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Economic and dam related articles

Power Rates Headed Higher

by Dave Wilkins
Capital Press, June 15, 2007

Low water condition surcharge kicks in

No matter how you figure it, power rates for Idaho farmers and ranchers are going up.

Idaho Power Co. rates increased by 11 percent for residential customers and 14.6 percent for irrigation customers effective June 1, when a surcharge related to low water conditions kicked in.

And rates could be heading much higher.

Idaho Power announced on June 8 that it's seeking a general rate increase of 10.3 percent on average. For irrigation customers, the proposed rate increase would be 20 percent.

Meanwhile, a recent Ninth Circuit Court of Appeals decision related to the distribution of wholesale power by the Bonneville Power Administration has also resulted in the elimination of credits to residential and small farm customers in the state.

It all adds up to some hefty cost increases, especially for farmers who use electricity to run irrigation pumps.

"We're looking at (power rate increases) of at least 20 percent just this year, and if Idaho Power gets its way, it could be 30 percent," said Lynn Tominaga, executive director of the Idaho Irrigation Pumpers Association.

Idaho Power rates are adjusted each year on June 1 according to water conditions.

The Idaho Public Utilities Commission approved an increase this year because of reduced snowpack levels.

With lower runoff, Idaho Power's hydroelectric dams can't generate enough electricity to meet demand, so it must acquire power from other sources.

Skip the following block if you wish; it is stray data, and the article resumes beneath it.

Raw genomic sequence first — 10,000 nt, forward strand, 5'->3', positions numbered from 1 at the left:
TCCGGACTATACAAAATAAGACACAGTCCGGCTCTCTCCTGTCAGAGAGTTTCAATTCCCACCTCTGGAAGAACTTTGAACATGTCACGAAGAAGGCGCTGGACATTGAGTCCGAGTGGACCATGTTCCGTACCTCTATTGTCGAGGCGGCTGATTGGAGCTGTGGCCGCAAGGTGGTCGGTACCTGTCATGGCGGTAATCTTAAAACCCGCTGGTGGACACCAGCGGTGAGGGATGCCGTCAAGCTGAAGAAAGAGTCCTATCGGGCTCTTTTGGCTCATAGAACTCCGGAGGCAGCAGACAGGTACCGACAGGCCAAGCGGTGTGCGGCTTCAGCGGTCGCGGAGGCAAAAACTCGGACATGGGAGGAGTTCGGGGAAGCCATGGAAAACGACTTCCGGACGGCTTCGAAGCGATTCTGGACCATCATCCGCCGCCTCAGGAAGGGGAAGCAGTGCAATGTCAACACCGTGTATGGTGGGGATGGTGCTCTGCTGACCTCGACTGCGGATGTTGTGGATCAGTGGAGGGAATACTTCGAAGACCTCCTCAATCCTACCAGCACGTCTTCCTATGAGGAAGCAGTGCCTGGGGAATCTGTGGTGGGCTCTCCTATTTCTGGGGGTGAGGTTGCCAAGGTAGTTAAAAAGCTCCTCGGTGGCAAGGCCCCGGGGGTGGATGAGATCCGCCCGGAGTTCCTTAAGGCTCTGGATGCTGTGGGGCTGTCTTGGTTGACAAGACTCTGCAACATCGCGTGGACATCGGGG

The utility said it's seeking a general rate increase because of increased costs and growing demands on its system.

The company estimates that by the end of this year it will have put into service about $300 million in system improvements since 2005.

The upgrades include $200 million for improvements to its distribution and transmission system, including nearly 650 miles of new transmission and distribution lines and 10 new substations.

Operating and maintenance expenses have increased substantially over the past two years, driven by increased power purchases, continued customer growth and inflation, Idaho Power officials said.

The IPUC could take up to seven months to consider the rate increase request.

The Ninth Circuit Court decision has had an immediate impact on many ratepayers throughout the state.

The court ruled that BPA failed to act in accordance with law when it negotiated a settlement regarding the distribution of wholesale power and credits to investor-owned utilities in the Northwest.

As a result, the IPUC has approved applications from Idaho Power, Avista and Rocky Mountain Power to eliminate credits to their customers because the utilities are no longer receiving wholesale credits from BPA.

As a result, the average bill for Rocky Mountain Power's irrigation customers in southeast Idaho will increase by 51 percent on or after July 12.

The increase comes at an already difficult time for the utility's Idaho customers because of dry conditions, the IPUC said in a statement issued May 31.

"Farmers who have already completed their business plans for the year and planted crops face higher fuel and fertilizer costs," commissioners noted. "The court's decision exacerbates this many times over."

The BPA, along with the public utility commissions in Idaho, Oregon, Washington state and Montana have asked the Ninth Circuit Court for a re-hearing in the case.

Dave Wilkins
is based in Twin Falls, Idaho. Power Rates Headed Higher
Capital Press, June 15, 2007

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